Amid a gifts scandal that is the subject of state and federal investigations, McDonnell has gone to great lengths — traveling to Afghanistan to visit troops, touting his accomplishments on a seven-day, statewide tour — to show he remains engaged and in charge as governor.
But he cannot even pretend to have a role in the governor’s race, a marquee contest that less than a year ago looked like his chance to plop a cherry atop his substantial legacy. In addition to spoiling his résumé, McDonnell’s struggles — and his exile — are widely seen as a pall on this year’s entire GOP ticket. Fundraising has fallen off. Ethics reform is a common campaign promise on both sides. It will be hard for McDonnell to escape blame if his party suffers deep losses at the polls nine days from now.
In the meantime, Cuccinelli and most other Republicans want nothing to do with him.
McDonnell has been scratched from Cuccinelli events, replaced by out-of-state headliners who still fit the description of “GOP rising star.” Cuccinelli mentions the governor in just one TV ad, and it’s not to put his arm around him: “Cuccinelli personally launched the investigation into Bob McDonnell,” it says. Pressed on a radio show to say when he will campaign with Cuccinelli, McDonnell managed only this: “Well, uh, if and when I show up, you’ll know.”
Prevented from seeking back-to-back terms, Virginia governors normally try to win a symbolic “second term” by vigorously promoting their party’s candidate for the job. This time around, McDonnell and the GOP have concluded that the best thing he can do for Cuccinelli is keep his distance.
It’s a tremendous turnabout for a governor who just last year was in the mix for the vice-presidential pick and served as a regular Mitt Romney surrogate. Not only Cuccinelli but also the Democratic candidate for governor, Terry McAuliffe, were modeling their campaigns on his “Bob’s for Jobs” approach.
Now, instead of raising millions for Cuccinelli, McDonnell is seeking donations to his own legal defense fund. Speculation about his future, once centered on a run for president in 2016, has shifted to whether — or when — he will be indicted.
“I think the scandal is about the best definition of a game changer as you can get,” said Nathan L. Gonzales, deputy editor of the nonpartisan Rothenberg Political Report. “He was one of the most popular governors of an emerging swing state. I think the scandal immediately changed how people evaluated him and his prospects.”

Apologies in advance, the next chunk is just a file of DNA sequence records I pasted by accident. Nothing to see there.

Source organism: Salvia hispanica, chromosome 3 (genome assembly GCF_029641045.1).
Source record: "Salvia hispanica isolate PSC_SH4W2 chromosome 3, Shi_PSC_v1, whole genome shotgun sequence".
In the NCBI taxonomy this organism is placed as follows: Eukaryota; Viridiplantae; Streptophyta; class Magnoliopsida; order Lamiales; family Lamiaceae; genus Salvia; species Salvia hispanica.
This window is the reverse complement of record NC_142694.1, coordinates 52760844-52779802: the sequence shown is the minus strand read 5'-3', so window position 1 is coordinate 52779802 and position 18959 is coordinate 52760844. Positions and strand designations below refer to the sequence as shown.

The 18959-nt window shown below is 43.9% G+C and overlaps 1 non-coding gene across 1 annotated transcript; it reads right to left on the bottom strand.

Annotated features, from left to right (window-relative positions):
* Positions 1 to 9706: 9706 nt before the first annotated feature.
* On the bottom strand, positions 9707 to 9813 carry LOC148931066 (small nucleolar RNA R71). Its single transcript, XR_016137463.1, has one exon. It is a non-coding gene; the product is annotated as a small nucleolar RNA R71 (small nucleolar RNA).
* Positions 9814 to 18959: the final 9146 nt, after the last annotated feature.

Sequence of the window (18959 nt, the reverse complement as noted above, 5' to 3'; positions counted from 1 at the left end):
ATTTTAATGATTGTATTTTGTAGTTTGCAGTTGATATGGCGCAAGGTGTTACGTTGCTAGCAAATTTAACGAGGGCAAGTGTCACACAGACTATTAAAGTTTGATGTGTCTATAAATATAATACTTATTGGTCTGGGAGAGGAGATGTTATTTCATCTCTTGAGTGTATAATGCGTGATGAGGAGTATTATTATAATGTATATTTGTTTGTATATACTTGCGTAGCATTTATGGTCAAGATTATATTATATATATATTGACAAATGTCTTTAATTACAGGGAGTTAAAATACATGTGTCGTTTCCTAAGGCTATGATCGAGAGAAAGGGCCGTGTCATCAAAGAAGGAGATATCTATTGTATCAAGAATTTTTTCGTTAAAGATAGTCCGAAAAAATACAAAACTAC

For some Virginia Republicans, what has transpired represents more than a political downfall.
“It’s a personal tragedy,” said Earle C. Williams, a retired defense-contracting executive from Northern Virginia and McDonnell supporter who ran for governor as a Republican in 1993. “I think he had great promise, and it seems to me that that promise has gone away.
“I still think he’s an honorable man,” Williams added. “But I think he’s in a minority of two if he doesn’t think he exhibited terrible judgment.”
McDonnell, through his spokesman, declined to be interviewed for this article.
It’s too early to write McDonnell’s political obituary, caution political observers, who note comebacks made by other tarnished figures.
“I think Bill Clinton could be elected pope right now,” said one Richmond Republican insider.
Others believe that McDonnell is less of a campaign liability than insiders assume. With Cuccinelli behind in polls and fundraising, some say the campaign has nothing to lose by deploying McDonnell, whom voters view no more unfavorably than either candidate.
“Call Bob McDonnell and hold rallies, events, anything and everything and get BOTH of y’all out in front of voters,” D.J. Spiker, a contributor to the conservative blog Bearing Drift, wrote last week. “Do ads, do mailings, and tie yourself to Governor McDonnell. Fifteen days out, we need a game changer, and we have one sitting in elected office.”
The governor’s last appearance with Cuccinelli was April 1, the day after The Washington Post reported that the governor and first lady Maureen McDonnell had promoted a dietary supplement made by Star Scientific around the time Star chief executive Jonnie R. Williams Sr. picked up the $15,000 catering tab for one of their daughters’ wedding.
In the weeks and months afterward came revelations of a $15,000 Bergdorf Goodman shopping spree for the first lady, a $6,500 Rolex watch for the governor, a $10,000 engagement gift to another daughter and $120,000 in money that McDonnell has described as loans.
McDonnell has said he provided no state favors in exchange for Williams’s largesse, but he has apologized for embarrassing the commonwealth and has returned the gifts.